6. Make hay while the rockets are flying: Rather than hit back that it’s not the most responsible thing for former defense leaders to be bragging about ignoring safety warnings, Likud accuses the opposition politicians of “rejoicing” over the rocket fire.

  • Zman Yisrael’s Shalom Yerushalmi writes that Netanyahu may yet benefit from the whole affair: “I tend to agree with the Likudniks who claim that this incident will unite Netanyahu’s supporters around him. They will come to the polls to protect him, physically.”
  • Channel 12 reporter Amit Segal tweets a picture showing a story from May about Gantz seeking shelter during a rocket downpour despite his pronouncement that he would have stayed put, easy pickin’s for the anti-Gantz crowd.

7. Who knew: Another Channel 12 reporter, Nir Dvori, is criticized for claiming on TV that he does not think “the other side” knew about Netanyahu’s appearance in Ashdod, though it was being livestreamed on Facebook and open for anyone to see.

  • The fact that Dvori assumed that is because most visits by Netanyahu to areas near the Gaza border are gagged until after they occur, to keep just this from happening.
  • Army Radio’s Carmela Menashe wonders on Twitter “if you don’t need a gag on appearances by the prime minister in the south before elections, why do they put a gag on normal days?”

8. Bye-bye Bolton: The canning of John Bolton is also seen as bad news for Netanyahu, who had cherished the like-minded mustachioed war hawk.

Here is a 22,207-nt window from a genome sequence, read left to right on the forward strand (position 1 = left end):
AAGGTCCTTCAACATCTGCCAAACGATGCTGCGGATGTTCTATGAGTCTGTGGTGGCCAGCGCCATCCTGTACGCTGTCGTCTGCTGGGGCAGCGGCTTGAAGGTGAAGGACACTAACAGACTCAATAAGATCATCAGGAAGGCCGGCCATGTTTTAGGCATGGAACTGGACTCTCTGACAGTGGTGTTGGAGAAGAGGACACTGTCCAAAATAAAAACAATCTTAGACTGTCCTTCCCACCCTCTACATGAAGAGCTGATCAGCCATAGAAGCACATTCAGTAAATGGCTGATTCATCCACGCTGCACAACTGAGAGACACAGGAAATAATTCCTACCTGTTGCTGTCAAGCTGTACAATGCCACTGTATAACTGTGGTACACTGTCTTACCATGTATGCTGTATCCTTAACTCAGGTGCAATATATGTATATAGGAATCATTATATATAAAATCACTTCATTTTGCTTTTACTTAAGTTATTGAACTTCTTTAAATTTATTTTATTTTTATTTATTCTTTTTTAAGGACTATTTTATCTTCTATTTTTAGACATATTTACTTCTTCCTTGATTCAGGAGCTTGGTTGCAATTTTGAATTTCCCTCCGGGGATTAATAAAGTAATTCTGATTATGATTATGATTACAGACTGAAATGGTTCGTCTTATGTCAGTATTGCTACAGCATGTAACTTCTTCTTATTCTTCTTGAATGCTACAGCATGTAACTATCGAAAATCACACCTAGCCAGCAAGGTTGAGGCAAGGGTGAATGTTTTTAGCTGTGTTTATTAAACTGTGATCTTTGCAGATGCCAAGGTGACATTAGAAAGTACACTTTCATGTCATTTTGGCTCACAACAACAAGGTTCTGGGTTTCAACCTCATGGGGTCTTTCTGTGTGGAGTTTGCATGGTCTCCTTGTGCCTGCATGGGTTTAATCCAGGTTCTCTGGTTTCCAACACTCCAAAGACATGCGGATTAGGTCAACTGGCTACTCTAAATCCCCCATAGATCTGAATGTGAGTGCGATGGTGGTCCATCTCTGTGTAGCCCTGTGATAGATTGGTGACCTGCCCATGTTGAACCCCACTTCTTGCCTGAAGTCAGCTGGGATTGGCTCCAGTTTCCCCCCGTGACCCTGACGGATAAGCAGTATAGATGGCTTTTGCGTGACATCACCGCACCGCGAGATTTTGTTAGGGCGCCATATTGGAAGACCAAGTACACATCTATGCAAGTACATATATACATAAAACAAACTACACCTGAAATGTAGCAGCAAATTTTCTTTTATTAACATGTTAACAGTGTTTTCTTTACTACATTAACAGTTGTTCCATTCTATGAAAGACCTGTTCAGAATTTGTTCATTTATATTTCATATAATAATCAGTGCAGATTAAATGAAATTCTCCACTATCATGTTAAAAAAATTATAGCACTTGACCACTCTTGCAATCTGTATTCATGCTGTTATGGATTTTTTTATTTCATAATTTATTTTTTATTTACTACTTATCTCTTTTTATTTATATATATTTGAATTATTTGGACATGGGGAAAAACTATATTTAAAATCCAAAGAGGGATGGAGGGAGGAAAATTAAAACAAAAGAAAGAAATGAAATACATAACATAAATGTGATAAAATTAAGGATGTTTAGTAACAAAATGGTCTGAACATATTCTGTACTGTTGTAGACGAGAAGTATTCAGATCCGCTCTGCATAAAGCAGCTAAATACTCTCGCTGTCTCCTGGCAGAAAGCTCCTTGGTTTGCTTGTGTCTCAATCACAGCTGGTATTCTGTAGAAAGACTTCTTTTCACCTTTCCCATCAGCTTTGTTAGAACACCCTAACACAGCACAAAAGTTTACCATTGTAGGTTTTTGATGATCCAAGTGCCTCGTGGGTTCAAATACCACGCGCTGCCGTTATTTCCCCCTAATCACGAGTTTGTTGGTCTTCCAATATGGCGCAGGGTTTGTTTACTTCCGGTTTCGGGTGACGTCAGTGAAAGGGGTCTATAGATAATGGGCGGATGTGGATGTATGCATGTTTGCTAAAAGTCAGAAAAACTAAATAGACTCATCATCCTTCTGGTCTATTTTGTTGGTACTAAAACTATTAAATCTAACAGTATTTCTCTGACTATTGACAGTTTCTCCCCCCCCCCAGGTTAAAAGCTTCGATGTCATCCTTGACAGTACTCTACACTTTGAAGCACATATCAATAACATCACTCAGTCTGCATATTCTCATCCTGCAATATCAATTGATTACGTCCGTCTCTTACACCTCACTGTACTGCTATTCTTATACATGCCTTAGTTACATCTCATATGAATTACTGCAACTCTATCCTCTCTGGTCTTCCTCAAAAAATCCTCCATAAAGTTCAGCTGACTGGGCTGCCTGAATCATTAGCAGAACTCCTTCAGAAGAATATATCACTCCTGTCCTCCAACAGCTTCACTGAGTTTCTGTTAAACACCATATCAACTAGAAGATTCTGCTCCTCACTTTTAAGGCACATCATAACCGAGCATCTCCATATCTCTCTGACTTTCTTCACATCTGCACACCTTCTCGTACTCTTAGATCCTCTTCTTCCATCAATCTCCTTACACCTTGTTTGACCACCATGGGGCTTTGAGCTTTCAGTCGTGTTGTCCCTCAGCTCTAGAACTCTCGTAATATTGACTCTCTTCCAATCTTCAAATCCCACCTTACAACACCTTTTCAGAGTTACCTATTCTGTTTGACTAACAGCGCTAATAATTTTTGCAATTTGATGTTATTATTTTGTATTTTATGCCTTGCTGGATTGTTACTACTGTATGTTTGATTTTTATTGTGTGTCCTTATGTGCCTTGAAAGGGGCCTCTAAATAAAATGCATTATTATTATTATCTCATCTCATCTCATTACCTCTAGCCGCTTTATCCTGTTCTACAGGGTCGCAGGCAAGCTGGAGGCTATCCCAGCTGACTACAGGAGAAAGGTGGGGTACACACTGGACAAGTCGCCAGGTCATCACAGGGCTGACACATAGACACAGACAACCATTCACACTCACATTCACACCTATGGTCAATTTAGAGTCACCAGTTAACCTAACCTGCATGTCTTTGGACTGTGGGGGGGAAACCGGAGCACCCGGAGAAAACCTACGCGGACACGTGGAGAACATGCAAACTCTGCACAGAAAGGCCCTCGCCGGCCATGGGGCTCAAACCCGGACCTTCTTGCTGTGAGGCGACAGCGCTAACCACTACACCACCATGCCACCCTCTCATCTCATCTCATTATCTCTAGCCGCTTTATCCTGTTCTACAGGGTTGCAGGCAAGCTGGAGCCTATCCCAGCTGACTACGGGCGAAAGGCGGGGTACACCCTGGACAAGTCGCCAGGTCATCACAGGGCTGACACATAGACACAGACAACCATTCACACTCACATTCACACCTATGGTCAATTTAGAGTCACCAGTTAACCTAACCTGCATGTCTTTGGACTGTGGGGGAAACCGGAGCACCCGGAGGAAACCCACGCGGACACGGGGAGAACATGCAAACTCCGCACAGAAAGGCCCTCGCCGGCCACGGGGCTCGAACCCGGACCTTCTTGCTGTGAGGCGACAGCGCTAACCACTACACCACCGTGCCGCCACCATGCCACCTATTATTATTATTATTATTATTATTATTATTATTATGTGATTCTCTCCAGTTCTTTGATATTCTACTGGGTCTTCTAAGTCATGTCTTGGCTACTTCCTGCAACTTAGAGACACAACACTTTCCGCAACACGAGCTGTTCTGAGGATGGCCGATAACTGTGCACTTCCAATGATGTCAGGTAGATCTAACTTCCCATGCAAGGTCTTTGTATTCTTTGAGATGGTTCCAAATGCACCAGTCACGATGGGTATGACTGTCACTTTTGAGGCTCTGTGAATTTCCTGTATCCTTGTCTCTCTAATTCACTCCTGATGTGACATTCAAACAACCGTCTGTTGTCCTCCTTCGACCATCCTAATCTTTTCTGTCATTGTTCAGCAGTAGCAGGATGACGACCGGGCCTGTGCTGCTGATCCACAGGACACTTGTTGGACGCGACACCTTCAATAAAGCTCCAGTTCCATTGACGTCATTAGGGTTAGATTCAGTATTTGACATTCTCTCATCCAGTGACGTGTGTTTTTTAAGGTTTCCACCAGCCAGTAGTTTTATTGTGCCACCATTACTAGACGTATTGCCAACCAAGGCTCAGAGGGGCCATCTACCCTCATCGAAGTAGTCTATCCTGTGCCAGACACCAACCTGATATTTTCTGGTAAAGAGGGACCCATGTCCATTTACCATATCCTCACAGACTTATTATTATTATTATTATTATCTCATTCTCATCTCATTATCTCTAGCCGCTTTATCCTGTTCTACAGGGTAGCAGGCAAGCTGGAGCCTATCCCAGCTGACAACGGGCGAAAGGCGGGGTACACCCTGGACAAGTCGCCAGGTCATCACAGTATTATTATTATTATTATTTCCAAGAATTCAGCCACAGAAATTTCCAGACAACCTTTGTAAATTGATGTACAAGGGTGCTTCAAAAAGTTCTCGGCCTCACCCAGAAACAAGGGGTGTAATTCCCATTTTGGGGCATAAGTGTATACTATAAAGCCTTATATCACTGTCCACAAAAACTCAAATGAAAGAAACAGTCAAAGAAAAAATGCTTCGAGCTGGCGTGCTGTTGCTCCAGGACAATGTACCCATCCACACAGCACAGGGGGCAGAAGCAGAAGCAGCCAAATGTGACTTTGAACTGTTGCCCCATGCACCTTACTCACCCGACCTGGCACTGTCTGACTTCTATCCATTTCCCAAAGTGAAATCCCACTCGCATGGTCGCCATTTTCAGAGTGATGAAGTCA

• The timing of the move, which took precious media attention away from Netanyahu’s Jordan Valley pronouncement, could not have been worse, Haaretz’s Chemi Shalev notes.
  • “Just as Netanyahu was beseeching Israelis to reelect him next Tuesday because only he could ‘negotiate’ with Trump, the president seemed to be distancing himself from their hitherto joint stance on Iran. Even though Bolton’s departure was apparently linked to his opposition to Trump’s plan to hold talks at Camp David with the Taliban, the timing of Trump’s tweet heralding Bolton’s dismissal undercut Netanyahu’s efforts to use their famously close relationship as a central prop in his election campaign,” he writes.
  • Channel 13’s Barak Ravid calls Bolton’s firing “a harsh blow for Netanyahu,” describing Bolton as the administration’s biggest hawk on Iran and the Palestinians.
  • JTA’s Ron Kampeas writes that beyond Iran and the Palestinians, “a broader concern for Israel could be the reinforcement of Trump’s isolationist tendencies.”

9. Dear John letter? Not quite: But others say the predictions of the end of the Netanyahu-Trump bromance is premature.

  • Danielle Pletka, a vice president at the American Enterprise Institute, where Bolton also worked in the years he was not in government, tells JTA’s Kampeas that many in the administration, including Secretary of State Mike Pompeo and Jared Kushner, a senior adviser to the president and Trump’s son-in-law, are as pro-Israel as Bolton: “I don’t think John Bolton is the author of Israel policy,” Pletka is quoted saying.
  • “How the hell does everyone think they know what kind of influence Netanyahu has with Trump and what will happen [with the Rouhani meeting],” Ynet’s Attila Somfalvili tweets.
  • Analyst Hayat Alvi writes for the Hill that Israel didn’t want war any more than anybody else, just pressure on Iran, which will remain.
  • “While Bolton’s departure from the administration is a bit of a release for Iran, as with a pressure cooker, the entire lid has not been removed,”Alvi says. “Many will contend that the likelihood of war with Iran is significantly reduced now that Bolton is out. Everyone is sighing with relief, not just Iran.”